UPPER EAST SIDE, NY — A giant sinkhole swallowed a large portion of the East River Esplanade after opening up Monday night on a stretch of the river walk on the Upper East Side, city officials told Patch.
The city Parks Department is installing a permanent fence to block off the esplanade near the sinkhole after Monday night's collapse, a spokesperson for the city agency said. Repairs are expected to begin in the next few weeks, the spokesperson said.
Tricia Shimamura, co-chair of Community Board 8's parks and waterfront committee, told Patch that she was with her son in John Jay Park when the collapse occurred. Shimamura ended up helping parks officials Monday night by placing warnings near the collapse site and alerting neighborhood elected officials and community organizations of the closure.
"This collapse couldn't have come at a worse time — honestly — in the midst of summer in the midst of a pandemic, when so many people are using [the esplanade]," Shimamura said.
The Upper East Side's elected officials have done a good job advocating for esplanade repairs, but Shimamura believes that the city needs to direct more resources to preserving the river walk given the limited green space available to Upper East Side residents. The city Parks Department should conduct inspections along the esplanade, including portions outside the Upper East Side, to identify sections that may be vulnerable, the community board member said.
City Councilman Ben Kallos told Patch that his East River Esplanade Taskforce — which he co-chairs with Congressmember Carolyn Maloney — has secured more than $278 million for esplanade repairs. The funds will help fast track repair efforts at the site of the East 76th Street collapse.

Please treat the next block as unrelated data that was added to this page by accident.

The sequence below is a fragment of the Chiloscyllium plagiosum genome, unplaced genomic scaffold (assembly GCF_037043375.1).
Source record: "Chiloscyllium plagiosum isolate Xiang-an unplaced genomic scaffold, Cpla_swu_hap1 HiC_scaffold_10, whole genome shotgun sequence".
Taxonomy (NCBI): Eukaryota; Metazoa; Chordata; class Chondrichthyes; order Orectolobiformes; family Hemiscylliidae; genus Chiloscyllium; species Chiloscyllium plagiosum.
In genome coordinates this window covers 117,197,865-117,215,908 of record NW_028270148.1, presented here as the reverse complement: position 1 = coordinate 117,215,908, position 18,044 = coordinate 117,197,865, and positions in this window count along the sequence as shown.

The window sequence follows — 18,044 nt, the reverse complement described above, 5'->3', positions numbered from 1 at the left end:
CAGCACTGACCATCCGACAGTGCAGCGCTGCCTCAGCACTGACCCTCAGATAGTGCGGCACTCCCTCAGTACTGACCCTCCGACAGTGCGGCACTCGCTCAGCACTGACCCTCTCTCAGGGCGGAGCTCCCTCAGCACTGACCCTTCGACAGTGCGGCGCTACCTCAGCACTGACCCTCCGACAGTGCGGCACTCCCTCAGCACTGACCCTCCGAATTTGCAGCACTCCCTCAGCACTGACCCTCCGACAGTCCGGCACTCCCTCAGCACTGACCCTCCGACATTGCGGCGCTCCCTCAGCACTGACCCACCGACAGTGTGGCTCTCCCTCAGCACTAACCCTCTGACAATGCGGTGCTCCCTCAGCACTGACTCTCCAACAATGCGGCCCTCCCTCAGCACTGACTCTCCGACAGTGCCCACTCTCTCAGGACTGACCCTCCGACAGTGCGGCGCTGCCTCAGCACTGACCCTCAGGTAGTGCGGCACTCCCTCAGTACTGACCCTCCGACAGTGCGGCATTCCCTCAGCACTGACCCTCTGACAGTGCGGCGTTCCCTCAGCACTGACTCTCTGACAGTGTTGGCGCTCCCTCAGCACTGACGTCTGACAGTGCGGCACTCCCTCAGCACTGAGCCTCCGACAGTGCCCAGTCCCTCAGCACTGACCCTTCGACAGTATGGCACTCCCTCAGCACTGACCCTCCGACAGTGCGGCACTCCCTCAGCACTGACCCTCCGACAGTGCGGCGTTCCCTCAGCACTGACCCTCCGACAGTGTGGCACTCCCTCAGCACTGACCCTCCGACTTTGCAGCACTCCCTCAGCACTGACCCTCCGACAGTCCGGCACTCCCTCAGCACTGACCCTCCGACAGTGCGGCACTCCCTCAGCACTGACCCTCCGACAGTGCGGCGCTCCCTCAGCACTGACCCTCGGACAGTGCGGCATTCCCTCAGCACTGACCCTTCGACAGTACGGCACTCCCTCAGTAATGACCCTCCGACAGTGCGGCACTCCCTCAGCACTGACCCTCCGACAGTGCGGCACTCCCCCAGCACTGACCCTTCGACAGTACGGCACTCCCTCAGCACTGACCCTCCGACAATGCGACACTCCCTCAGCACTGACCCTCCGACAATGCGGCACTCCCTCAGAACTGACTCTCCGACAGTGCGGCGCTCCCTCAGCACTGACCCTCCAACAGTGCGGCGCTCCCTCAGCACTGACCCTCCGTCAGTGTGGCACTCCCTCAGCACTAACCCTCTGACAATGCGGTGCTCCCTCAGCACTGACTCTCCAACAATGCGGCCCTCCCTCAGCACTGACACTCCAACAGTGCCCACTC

"Where previous repairs have taken years or months, the Parks Department will be using funds we've already secured to mobilize and promised to begin repairs in the coming weeks. Our task force will work to keep this repair on track and restore this vital park space," Kallos said in a statement.
Footbridges connecting to the East River Esplanade between East 71st and 78th streets were closed following the collapse, a Parks Department spokesperson said.
Parks officials became aware of a "void" underneath the esplanade at East 76th Street following a June 30th inspection conducted by the city Department of Transportation, a department spokesperson told Patch. The agency had sectioned off the walkway since the inspection.
Design and contracting to repair the section of the esplanade have been expedited, city officials said.
Community Board 8 voted in February to approve city funding for repairs along two Upper East Side sections of the esplanade. The city's proposed rehabilitation project included plans to fully repair infrastructure along the esplanade from East 90th to 94th streets and East 62nd to 63rd streets. Both sections of the esplanade are classified by the city as "poor" or "critical" condition.
The section where Monday night's collapse occurred — between East 75th and 79th streets — was also classified as being in "poor" condition, but was not included in the city's proposal.
The city is planning to spend more than $700 million for ongoing repair projects on the East River Esplanade between East 61st and 145th streets, according to a Parks Department document presented to Community Board 8 in January.